The Study of History

When Frederick the great wanted his secretary to read history to him, he used to say, “Bring me the liar”. That is one view of it – that all history as a life ‘a bunkum’. But that is true only when history is made into a sort of documented film to illustrate a theory or to uphold a point of view. The literary artist who writers history runs the danger of into this pitfall. He comes to attach greater importance to the picturesque than to the fact. The dram is of greater interest to him than to record; the personality more important than the people. Gibbon, Macaulay, Froude, Carlyle, Emil Ludwig, and Lytton Strachey – they all fall into this error more or less. They are literary artists first; history is to them only the background which sets of the picture they would draw,

But history written by these man makes a most interesting study. Gibbon unrolls us a panoramic view of the slow decline of the mighty Roman Empire, and we witness the process fascinated. Carlyle flashes before our mind’s eye vivid men and events of the fence revolution full of light and shade, full of the vitality of real life, and we are held enthralled by the awe-inspiring spectacle. The study of such records of human achievements and failures can never be abandoned. Nor, indeed, need they be. The students should read with his critical judgment wide awake. He should be able to pick our grain from the chaff. The literary history has one advantage. It enlivens memory and the total impression that memory carries seldom fades away. But even more than that, it breathes life into the dead records, and what was dry as dust becomes full of vital interest.

But in modern times another type of history has emerged – different type that chateaubriand indicated when he said, “Grecian history is a poem; Latin history a picture; modern history a chronicle.” The modern historian prides himself on being a recorder of attested and verified facts. He dives into all ancient records, - whether engraved on stones or impressed on relics, whether suggested by pictures or retailed by tradition; and he studies these with a scientific mind and tries to convey to the reader the fact as it more probably was. Such history is often dry reading. In reading it, the student must use his imagination. Out of the dry-as-dust facts, he must create his own picture of the prince or the people of whom he is reading.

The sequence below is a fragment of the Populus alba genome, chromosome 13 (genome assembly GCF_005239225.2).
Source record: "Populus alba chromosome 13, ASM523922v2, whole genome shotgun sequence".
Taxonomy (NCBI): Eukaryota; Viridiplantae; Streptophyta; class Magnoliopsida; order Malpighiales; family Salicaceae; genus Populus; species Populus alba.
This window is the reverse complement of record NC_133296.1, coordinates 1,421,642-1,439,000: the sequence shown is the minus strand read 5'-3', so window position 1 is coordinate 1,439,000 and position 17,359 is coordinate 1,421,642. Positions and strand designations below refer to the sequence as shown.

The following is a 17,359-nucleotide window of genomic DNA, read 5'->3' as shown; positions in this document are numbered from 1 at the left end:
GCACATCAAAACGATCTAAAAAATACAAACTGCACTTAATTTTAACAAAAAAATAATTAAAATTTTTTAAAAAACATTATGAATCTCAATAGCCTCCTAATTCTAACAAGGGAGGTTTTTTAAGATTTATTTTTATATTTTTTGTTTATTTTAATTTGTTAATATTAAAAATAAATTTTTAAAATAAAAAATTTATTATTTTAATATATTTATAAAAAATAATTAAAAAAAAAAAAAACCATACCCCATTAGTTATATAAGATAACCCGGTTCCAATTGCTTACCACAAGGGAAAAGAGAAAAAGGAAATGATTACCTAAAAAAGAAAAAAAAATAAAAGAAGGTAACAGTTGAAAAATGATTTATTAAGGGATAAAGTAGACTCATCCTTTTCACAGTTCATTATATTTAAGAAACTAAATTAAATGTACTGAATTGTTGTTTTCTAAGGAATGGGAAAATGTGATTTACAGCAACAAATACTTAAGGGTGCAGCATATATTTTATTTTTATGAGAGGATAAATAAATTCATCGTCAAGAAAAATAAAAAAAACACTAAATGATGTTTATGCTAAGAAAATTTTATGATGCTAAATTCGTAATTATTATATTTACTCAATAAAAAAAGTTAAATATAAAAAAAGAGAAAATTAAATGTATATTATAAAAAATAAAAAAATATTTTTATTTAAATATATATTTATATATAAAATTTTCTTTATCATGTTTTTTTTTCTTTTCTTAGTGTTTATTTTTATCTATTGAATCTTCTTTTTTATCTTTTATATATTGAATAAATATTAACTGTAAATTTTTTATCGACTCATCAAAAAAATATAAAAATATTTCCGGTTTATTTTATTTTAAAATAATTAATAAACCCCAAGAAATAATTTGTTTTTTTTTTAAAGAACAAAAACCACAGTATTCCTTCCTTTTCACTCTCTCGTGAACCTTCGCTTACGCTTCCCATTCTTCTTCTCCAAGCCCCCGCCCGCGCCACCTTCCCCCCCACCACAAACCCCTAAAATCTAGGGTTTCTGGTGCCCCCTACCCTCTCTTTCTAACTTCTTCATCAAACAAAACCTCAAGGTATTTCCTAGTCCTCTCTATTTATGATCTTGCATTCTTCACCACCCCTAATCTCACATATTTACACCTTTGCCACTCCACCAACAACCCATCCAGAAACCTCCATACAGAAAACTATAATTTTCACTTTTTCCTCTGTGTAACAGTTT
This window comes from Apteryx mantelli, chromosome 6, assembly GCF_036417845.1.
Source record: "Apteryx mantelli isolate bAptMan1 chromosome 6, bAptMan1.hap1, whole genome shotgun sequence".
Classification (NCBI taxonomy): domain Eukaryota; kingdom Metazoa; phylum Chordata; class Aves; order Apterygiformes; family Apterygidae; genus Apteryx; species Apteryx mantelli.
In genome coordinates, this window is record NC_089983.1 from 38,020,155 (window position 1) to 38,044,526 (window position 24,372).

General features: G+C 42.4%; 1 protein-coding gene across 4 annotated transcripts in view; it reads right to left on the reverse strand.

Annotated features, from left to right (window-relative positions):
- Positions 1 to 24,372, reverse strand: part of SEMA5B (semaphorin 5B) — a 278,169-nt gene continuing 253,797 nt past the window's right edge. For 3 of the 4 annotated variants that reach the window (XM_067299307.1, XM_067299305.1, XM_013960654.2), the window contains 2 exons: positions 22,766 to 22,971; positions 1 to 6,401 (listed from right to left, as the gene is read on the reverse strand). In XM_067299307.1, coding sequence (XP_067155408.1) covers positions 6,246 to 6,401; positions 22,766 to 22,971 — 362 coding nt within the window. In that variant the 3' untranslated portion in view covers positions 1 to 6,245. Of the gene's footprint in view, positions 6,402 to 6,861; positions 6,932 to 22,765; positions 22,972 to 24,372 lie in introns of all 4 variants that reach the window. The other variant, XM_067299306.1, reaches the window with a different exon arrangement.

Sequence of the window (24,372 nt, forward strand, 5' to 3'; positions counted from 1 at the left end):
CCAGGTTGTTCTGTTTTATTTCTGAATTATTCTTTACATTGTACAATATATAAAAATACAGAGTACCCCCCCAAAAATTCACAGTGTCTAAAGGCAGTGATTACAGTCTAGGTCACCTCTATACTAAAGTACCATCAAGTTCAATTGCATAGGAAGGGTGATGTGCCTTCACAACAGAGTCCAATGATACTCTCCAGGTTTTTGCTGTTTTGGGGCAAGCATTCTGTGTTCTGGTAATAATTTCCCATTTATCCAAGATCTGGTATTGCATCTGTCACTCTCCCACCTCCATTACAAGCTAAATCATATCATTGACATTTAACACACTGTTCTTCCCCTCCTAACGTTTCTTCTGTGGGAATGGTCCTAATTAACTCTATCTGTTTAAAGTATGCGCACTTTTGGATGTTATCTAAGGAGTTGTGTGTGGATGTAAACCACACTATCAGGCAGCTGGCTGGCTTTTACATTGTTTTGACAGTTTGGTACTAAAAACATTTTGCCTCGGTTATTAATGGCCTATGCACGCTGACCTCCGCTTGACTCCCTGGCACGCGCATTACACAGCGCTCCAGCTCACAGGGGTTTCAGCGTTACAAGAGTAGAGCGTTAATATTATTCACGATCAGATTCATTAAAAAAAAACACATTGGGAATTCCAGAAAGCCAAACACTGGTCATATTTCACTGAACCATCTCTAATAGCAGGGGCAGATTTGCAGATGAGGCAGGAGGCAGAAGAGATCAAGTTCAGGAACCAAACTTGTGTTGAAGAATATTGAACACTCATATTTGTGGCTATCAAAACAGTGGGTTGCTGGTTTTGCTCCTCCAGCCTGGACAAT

But whether history is imaginative or factual, the utility of reading it is great. The great Tacitus said that after reading history “men should feel a dread of being considered infamous in the opinions of posterity”. The dread of the future judgment of posterity may restrain one from indulging in the vices of power or the temptations of wealth. But even more than that, history serves as a guide, an example and a warning. Out of the pages of history we may gather practical wisdom by applying the lessons of the past to the problems of the present. An old English writer said truly. “History maketh a young man to be old without wrinkles or grey hairs.” It means that history confers on the young the wisdom of age without the burden of years. It is thus the Pleasants School for acquiring wisdom. Study of history equips us with wisdom in practical affairs. It has been well said, “If no use is made of the labors of past ages the world must always remain in the infancy of knowledge. “We gain in stature because we stand, as it were, on the shoulders of our ancestors. We can look deep into the past and certainly our vision become clearer, and our insight more penetrating. In a democratic age, when the duty of forming clear opinions on practical and social problems devolves on all of us, the study of history should be regarded as imperative. For, the today is only a projection of the yesterdays, and a passage to the unborn future. Thus history gives us a truer understanding of the trend of events, and so makes us better citizens. It should indeed be a compulsory study for the future citizen.